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SDMC generates warm water from composting in Khel Gaon, will supply it to slums

The decision to launch the project on a bigger scale was taken a month back after the horticulture staff at the Khel Gaon nursery realised the heat coming out of the shredded garden waste could be utilised for a good cause

delhi Updated: Feb 28, 2018 16:40 IST
Vibha Sharma
Vibha Sharma
Hindustan Times
SDMC,Khel Gaon nursery,Composting
An SDMC worker at the composite site at Khel Gaon.(Sanchit Khanna/HT PHOTO)

From next winter, people from economically weaker sections — including washermen, watchmen and slum-dwellers — are likely to get free hot water from South Delhi Municipal Corporation’s nurseries.

The horticulture department, which had been producing hot water with the heat generated during composting, used it for day-to-day activities so far. But now, the water will be supplied to the neighbouring slum clusters.

“The methane gas generated during the composting of green waste is used to heat water. The water becomes so hot that we had even boiled potatoes in it. We have decided to scale up the process and supply hot water to the poor people living in the vicinity of our gardens from next winter,” said Alok Kumar, director, horticulture.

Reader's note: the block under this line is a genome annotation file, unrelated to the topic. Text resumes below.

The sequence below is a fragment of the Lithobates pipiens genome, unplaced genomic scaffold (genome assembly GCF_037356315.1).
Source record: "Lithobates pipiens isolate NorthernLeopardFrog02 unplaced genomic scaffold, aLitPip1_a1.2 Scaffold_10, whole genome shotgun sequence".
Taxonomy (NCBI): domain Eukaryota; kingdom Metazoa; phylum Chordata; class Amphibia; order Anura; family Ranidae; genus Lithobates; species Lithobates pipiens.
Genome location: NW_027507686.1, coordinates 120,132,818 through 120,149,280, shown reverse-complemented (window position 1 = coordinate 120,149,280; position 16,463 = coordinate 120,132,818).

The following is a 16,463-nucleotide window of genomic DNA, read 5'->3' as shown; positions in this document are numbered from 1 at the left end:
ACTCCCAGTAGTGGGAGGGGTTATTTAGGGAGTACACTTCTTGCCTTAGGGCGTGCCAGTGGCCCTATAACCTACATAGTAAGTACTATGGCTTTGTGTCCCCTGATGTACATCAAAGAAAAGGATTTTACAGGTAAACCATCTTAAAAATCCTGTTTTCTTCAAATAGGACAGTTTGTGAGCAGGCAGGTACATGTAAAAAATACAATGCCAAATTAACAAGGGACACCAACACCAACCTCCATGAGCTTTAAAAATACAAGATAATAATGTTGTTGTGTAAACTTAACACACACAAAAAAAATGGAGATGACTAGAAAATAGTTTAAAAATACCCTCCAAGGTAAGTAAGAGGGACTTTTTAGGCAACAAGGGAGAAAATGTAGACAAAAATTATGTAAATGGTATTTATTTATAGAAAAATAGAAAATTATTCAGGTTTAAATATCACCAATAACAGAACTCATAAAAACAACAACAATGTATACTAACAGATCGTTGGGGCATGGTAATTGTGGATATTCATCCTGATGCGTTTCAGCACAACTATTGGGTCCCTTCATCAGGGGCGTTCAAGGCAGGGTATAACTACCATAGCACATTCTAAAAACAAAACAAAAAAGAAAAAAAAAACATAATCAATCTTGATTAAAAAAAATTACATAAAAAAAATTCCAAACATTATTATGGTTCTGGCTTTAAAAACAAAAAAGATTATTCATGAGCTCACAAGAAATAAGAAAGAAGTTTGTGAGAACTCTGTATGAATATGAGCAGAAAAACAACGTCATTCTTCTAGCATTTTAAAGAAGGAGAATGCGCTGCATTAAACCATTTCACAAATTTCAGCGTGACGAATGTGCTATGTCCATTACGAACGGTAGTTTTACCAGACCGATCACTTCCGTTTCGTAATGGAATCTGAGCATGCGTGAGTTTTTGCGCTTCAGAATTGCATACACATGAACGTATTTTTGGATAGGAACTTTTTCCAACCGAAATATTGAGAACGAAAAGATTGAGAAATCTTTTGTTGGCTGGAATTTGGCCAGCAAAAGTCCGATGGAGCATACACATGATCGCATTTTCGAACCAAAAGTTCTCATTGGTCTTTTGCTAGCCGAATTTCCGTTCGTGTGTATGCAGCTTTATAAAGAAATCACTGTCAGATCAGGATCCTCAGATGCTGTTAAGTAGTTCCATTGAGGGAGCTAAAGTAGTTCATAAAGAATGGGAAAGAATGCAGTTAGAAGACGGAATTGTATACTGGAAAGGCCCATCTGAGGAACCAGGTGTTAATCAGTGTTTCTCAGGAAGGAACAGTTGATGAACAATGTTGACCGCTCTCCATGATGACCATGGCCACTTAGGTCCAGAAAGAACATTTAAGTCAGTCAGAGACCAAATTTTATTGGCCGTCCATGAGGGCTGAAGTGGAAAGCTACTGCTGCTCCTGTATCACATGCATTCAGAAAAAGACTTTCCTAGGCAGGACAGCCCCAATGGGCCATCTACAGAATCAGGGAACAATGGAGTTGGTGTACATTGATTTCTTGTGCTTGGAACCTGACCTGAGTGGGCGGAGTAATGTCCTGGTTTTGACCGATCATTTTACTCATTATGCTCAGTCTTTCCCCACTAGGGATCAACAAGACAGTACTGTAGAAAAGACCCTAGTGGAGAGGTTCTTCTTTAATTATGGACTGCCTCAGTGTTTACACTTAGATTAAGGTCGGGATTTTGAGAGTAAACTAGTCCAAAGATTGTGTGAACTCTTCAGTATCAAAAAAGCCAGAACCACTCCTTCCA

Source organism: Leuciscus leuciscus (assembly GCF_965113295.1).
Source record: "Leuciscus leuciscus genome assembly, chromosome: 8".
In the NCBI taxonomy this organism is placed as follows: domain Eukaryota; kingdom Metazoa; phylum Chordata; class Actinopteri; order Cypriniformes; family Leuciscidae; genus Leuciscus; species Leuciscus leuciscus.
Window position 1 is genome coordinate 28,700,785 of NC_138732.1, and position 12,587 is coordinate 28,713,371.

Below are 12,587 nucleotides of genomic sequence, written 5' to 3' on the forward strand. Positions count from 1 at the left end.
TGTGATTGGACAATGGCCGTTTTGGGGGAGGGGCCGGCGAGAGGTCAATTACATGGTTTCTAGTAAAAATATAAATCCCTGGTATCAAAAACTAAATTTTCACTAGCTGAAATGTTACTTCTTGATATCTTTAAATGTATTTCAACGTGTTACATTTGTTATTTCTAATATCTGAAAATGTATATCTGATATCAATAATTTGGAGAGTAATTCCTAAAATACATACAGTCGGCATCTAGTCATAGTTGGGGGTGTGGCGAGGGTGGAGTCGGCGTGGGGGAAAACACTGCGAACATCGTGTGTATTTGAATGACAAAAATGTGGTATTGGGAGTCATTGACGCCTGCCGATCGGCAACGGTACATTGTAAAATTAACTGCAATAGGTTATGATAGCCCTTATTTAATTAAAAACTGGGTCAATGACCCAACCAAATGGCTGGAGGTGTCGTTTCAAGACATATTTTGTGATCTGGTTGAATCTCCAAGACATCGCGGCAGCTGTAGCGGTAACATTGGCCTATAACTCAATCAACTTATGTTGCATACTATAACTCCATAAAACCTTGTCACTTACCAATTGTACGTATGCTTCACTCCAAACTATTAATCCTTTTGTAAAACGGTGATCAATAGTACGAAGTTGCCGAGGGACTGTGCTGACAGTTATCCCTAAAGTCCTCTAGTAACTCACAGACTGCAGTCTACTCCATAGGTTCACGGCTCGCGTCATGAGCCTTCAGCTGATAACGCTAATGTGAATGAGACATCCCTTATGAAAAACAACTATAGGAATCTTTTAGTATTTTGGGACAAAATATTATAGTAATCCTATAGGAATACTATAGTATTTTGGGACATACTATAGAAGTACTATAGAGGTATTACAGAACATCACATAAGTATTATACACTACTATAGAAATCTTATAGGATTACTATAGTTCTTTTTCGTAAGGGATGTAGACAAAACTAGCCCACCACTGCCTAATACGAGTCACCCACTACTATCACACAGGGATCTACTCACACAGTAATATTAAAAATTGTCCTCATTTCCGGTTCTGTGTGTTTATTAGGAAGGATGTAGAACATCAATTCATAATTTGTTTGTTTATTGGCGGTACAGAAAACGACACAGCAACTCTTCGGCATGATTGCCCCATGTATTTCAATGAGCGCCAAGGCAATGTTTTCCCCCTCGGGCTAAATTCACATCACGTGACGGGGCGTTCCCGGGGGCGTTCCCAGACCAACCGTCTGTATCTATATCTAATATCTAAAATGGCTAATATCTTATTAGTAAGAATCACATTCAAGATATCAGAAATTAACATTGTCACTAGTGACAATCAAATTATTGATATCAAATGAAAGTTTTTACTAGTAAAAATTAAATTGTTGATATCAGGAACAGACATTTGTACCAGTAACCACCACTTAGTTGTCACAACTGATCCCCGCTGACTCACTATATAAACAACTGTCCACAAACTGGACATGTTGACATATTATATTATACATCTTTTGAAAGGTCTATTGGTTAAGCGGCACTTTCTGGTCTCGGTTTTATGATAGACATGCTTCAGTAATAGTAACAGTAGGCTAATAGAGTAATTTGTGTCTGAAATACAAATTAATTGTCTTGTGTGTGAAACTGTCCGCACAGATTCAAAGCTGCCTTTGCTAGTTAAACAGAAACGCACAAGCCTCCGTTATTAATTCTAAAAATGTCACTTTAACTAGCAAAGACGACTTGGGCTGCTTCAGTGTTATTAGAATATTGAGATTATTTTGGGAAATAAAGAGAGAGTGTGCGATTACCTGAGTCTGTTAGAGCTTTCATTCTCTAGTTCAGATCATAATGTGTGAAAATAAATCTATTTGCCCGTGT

The decision to launch the project on a bigger scale was taken a month back after the horticulture staff at the Khel Gaon nursery realised the heat coming out of the shredded garden waste could be utilised for a good cause.

“For making organic manure, we break the green waste into small pieces with the help of wood chipper machines. The shredded waste is collected in large tumblers made of iron wires. It can accommodate up to 4,000 tonnes of green waste. To allow composting, we add mixture of cow slurry and chemicals in it,” said a senior official.

It takes two months to convert green waste into organic manure and in the process, smoke and heat is generated in large amounts.

“To test the appropriate use of this heat, we had placed some potatoes inside the waste. Within two hours, these were boiled nicely. The next day, we placed a 20-litre water bottle made up of iron inside the waste and to our surprise it took just five to six hours for the water to get heated.”

The idea caught the attention of senior officials and they directed the staff to use the method to heat at least 200 litres of water. “The experiment showed positive results and in 10-12 hours we get supply of hot water. We are assuming the process will continue for the next two months, till the time waste is fully converted into manure,” the officials said.

“Since we need water during winter for several activities, what could be the best way to get the supply without using any additional resources? If we learn to the waste appropriately, others can also benefit from the technique,” Kumar said.

The SDMC has directed its staff to introduce the technique on a bigger scale at each and every nursery from next winter and put larger iron tumblers of 400-600-litre capacity. The water will be supplies to dhobi gats in the area.

First Published: Feb 28, 2018 16:39 IST